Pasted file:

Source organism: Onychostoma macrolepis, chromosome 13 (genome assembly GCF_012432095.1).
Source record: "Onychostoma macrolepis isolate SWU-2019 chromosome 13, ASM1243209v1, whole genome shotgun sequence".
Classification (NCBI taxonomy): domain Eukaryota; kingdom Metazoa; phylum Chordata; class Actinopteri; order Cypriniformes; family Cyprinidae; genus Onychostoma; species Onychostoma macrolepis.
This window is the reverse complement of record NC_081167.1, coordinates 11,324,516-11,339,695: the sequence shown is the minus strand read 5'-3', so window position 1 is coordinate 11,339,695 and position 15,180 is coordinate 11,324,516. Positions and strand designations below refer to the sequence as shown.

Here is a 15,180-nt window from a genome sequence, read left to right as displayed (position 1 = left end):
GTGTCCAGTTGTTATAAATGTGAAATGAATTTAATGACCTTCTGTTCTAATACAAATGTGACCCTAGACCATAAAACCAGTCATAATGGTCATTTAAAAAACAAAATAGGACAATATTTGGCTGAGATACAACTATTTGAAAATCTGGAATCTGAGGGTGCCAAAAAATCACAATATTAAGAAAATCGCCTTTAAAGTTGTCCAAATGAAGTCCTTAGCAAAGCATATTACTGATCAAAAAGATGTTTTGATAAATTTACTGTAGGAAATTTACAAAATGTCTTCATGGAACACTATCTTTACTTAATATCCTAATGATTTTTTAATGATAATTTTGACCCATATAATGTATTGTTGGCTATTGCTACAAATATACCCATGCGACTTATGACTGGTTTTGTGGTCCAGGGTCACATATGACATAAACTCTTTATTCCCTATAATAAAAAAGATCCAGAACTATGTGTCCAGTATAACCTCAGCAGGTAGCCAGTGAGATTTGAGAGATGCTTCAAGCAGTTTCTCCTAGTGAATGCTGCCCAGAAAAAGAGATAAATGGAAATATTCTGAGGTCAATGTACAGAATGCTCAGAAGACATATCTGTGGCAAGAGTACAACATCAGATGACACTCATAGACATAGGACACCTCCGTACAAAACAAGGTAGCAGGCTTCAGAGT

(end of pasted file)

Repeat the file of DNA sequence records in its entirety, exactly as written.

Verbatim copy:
Source organism: Onychostoma macrolepis, chromosome 13 (genome assembly GCF_012432095.1).
Source record: "Onychostoma macrolepis isolate SWU-2019 chromosome 13, ASM1243209v1, whole genome shotgun sequence".
Classification (NCBI taxonomy): domain Eukaryota; kingdom Metazoa; phylum Chordata; class Actinopteri; order Cypriniformes; family Cyprinidae; genus Onychostoma; species Onychostoma macrolepis.
This window is the reverse complement of record NC_081167.1, coordinates 11,324,516-11,339,695: the sequence shown is the minus strand read 5'-3', so window position 1 is coordinate 11,339,695 and position 15,180 is coordinate 11,324,516. Positions and strand designations below refer to the sequence as shown.

Here is a 15,180-nt window from a genome sequence, read left to right as displayed (position 1 = left end):
GTGTCCAGTTGTTATAAATGTGAAATGAATTTAATGACCTTCTGTTCTAATACAAATGTGACCCTAGACCATAAAACCAGTCATAATGGTCATTTAAAAAACAAAATAGGACAATATTTGGCTGAGATACAACTATTTGAAAATCTGGAATCTGAGGGTGCCAAAAAATCACAATATTAAGAAAATCGCCTTTAAAGTTGTCCAAATGAAGTCCTTAGCAAAGCATATTACTGATCAAAAAGATGTTTTGATAAATTTACTGTAGGAAATTTACAAAATGTCTTCATGGAACACTATCTTTACTTAATATCCTAATGATTTTTTAATGATAATTTTGACCCATATAATGTATTGTTGGCTATTGCTACAAATATACCCATGCGACTTATGACTGGTTTTGTGGTCCAGGGTCACATATGACATAAACTCTTTATTCCCTATAATAAAAAAGATCCAGAACTATGTGTCCAGTATAACCTCAGCAGGTAGCCAGTGAGATTTGAGAGATGCTTCAAGCAGTTTCTCCTAGTGAATGCTGCCCAGAAAAAGAGATAAATGGAAATATTCTGAGGTCAATGTACAGAATGCTCAGAAGACATATCTGTGGCAAGAGTACAACATCAGATGACACTCATAGACATAGGACACCTCCGTACAAAACAAGGTAGCAGGCTTCAGAGT